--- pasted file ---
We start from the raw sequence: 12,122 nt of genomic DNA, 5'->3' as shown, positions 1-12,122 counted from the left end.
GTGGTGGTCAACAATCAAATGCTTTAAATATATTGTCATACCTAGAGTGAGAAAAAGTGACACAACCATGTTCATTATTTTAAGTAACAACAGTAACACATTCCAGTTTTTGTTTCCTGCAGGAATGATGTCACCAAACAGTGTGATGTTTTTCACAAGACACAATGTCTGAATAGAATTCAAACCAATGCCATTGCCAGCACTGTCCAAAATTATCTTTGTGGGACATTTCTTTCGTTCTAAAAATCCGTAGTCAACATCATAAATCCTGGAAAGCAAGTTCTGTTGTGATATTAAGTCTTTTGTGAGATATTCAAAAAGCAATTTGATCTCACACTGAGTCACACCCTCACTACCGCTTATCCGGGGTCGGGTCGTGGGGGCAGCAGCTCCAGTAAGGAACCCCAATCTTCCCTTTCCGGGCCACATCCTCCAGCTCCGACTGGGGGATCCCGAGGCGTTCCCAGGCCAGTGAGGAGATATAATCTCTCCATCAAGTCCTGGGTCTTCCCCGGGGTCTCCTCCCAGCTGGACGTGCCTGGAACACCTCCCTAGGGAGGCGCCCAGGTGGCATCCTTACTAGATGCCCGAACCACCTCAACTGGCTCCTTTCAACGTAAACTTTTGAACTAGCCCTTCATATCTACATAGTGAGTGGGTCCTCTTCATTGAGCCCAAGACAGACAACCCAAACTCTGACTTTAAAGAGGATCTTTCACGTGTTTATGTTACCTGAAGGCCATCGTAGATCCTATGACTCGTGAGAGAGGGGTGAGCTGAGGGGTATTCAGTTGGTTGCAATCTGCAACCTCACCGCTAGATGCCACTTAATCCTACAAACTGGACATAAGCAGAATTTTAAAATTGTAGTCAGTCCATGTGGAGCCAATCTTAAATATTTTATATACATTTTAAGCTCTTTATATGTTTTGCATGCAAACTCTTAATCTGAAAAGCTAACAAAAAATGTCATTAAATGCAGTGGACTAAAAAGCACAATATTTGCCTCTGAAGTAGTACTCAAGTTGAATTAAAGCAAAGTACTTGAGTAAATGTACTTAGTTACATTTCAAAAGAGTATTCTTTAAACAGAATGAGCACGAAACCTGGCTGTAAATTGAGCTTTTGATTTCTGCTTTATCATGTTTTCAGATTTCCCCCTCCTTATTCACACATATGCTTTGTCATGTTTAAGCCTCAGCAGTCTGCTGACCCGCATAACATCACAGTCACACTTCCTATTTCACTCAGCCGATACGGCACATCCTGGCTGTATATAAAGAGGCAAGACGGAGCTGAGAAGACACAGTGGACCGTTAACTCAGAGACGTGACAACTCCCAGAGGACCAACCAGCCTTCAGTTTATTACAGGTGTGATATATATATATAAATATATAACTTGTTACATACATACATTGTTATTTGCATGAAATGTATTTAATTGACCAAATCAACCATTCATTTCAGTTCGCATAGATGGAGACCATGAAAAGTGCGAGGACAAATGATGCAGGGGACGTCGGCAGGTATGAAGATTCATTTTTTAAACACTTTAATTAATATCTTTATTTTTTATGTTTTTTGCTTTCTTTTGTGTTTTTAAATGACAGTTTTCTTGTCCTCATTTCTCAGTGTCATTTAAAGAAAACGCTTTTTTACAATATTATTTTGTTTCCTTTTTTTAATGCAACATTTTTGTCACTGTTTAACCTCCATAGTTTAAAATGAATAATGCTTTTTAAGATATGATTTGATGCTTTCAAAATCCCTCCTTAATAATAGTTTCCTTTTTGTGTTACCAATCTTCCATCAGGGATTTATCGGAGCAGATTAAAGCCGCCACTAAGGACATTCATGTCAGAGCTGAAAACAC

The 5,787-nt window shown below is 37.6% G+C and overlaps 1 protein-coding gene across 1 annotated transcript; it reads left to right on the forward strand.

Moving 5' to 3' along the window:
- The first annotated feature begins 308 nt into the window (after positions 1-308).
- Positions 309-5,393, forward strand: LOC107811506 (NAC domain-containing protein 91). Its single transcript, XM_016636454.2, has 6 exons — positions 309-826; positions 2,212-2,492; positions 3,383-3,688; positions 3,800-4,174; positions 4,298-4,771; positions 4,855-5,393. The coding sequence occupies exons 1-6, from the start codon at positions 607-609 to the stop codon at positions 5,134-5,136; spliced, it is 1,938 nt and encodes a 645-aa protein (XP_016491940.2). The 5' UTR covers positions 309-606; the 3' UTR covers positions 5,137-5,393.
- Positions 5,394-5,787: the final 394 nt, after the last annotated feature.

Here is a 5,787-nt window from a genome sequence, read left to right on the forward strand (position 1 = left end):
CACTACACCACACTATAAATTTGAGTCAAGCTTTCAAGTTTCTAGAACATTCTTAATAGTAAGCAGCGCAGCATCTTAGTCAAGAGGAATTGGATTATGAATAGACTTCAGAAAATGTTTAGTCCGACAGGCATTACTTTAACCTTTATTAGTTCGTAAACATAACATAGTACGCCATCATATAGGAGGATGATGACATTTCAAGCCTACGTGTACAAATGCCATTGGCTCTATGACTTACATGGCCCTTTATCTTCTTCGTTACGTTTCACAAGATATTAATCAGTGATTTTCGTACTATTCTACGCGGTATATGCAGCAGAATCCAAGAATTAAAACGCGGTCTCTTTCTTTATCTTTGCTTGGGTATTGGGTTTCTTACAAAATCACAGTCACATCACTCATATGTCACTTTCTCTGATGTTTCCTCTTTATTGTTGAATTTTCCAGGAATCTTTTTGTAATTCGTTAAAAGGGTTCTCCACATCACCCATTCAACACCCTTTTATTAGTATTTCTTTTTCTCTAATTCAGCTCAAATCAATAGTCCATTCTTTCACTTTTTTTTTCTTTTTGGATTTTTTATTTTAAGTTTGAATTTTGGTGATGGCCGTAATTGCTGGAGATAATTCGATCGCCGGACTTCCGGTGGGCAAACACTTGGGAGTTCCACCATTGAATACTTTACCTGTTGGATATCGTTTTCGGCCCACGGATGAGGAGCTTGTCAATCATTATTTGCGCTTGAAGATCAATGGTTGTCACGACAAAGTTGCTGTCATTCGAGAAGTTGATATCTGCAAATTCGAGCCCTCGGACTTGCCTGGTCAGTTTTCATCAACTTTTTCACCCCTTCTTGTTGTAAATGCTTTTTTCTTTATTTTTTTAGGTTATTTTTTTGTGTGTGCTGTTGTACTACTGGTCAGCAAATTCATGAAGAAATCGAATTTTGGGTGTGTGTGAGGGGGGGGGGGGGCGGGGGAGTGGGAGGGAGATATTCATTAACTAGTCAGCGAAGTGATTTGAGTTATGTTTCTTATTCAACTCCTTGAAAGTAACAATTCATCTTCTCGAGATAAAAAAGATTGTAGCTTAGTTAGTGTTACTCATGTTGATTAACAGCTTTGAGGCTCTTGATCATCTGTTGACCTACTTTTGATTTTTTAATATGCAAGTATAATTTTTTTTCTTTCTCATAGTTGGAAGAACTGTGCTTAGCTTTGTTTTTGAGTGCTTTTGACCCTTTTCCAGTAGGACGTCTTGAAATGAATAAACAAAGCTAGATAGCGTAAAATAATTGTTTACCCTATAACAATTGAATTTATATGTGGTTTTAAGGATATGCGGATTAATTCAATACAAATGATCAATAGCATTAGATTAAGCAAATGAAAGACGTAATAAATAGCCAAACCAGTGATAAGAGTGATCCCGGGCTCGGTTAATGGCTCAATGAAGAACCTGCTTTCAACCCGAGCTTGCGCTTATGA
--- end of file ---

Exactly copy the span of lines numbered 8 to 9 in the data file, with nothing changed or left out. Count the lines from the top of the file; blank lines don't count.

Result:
Here is a 5,787-nt window from a genome sequence, read left to right on the forward strand (position 1 = left end):
CACTACACCACACTATAAATTTGAGTCAAGCTTTCAAGTTTCTAGAACATTCTTAATAGTAAGCAGCGCAGCATCTTAGTCAAGAGGAATTGGATTATGAATAGACTTCAGAAAATGTTTAGTCCGACAGGCATTACTTTAACCTTTATTAGTTCGTAAACATAACATAGTACGCCATCATATAGGAGGATGATGACATTTCAAGCCTACGTGTACAAATGCCATTGGCTCTATGACTTACATGGCCCTTTATCTTCTTCGTTACGTTTCACAAGATATTAATCAGTGATTTTCGTACTATTCTACGCGGTATATGCAGCAGAATCCAAGAATTAAAACGCGGTCTCTTTCTTTATCTTTGCTTGGGTATTGGGTTTCTTACAAAATCACAGTCACATCACTCATATGTCACTTTCTCTGATGTTTCCTCTTTATTGTTGAATTTTCCAGGAATCTTTTTGTAATTCGTTAAAAGGGTTCTCCACATCACCCATTCAACACCCTTTTATTAGTATTTCTTTTTCTCTAATTCAGCTCAAATCAATAGTCCATTCTTTCACTTTTTTTTTCTTTTTGGATTTTTTATTTTAAGTTTGAATTTTGGTGATGGCCGTAATTGCTGGAGATAATTCGATCGCCGGACTTCCGGTGGGCAAACACTTGGGAGTTCCACCATTGAATACTTTACCTGTTGGATATCGTTTTCGGCCCACGGATGAGGAGCTTGTCAATCATTATTTGCGCTTGAAGATCAATGGTTGTCACGACAAAGTTGCTGTCATTCGAGAAGTTGATATCTGCAAATTCGAGCCCTCGGACTTGCCTGGTCAGTTTTCATCAACTTTTTCACCCCTTCTTGTTGTAAATGCTTTTTTCTTTATTTTTTTAGGTTATTTTTTTGTGTGTGCTGTTGTACTACTGGTCAGCAAATTCATGAAGAAATCGAATTTTGGGTGTGTGTGAGGGGGGGGGGGGGCGGGGGAGTGGGAGGGAGATATTCATTAACTAGTCAGCGAAGTGATTTGAGTTATGTTTCTTATTCAACTCCTTGAAAGTAACAATTCATCTTCTCGAGATAAAAAAGATTGTAGCTTAGTTAGTGTTACTCATGTTGATTAACAGCTTTGAGGCTCTTGATCATCTGTTGACCTACTTTTGATTTTTTAATATGCAAGTATAATTTTTTTTCTTTCTCATAGTTGGAAGAACTGTGCTTAGCTTTGTTTTTGAGTGCTTTTGACCCTTTTCCAGTAGGACGTCTTGAAATGAATAAACAAAGCTAGATAGCGTAAAATAATTGTTTACCCTATAACAATTGAATTTATATGTGGTTTTAAGGATATGCGGATTAATTCAATACAAATGATCAATAGCATTAGATTAAGCAAATGAAAGACGTAATAAATAGCCAAACCAGTGATAAGAGTGATCCCGGGCTCGGTTAATGGCTCAATGAAGAACCTGCTTTCAACCCGAGCTTGCGCTTATGA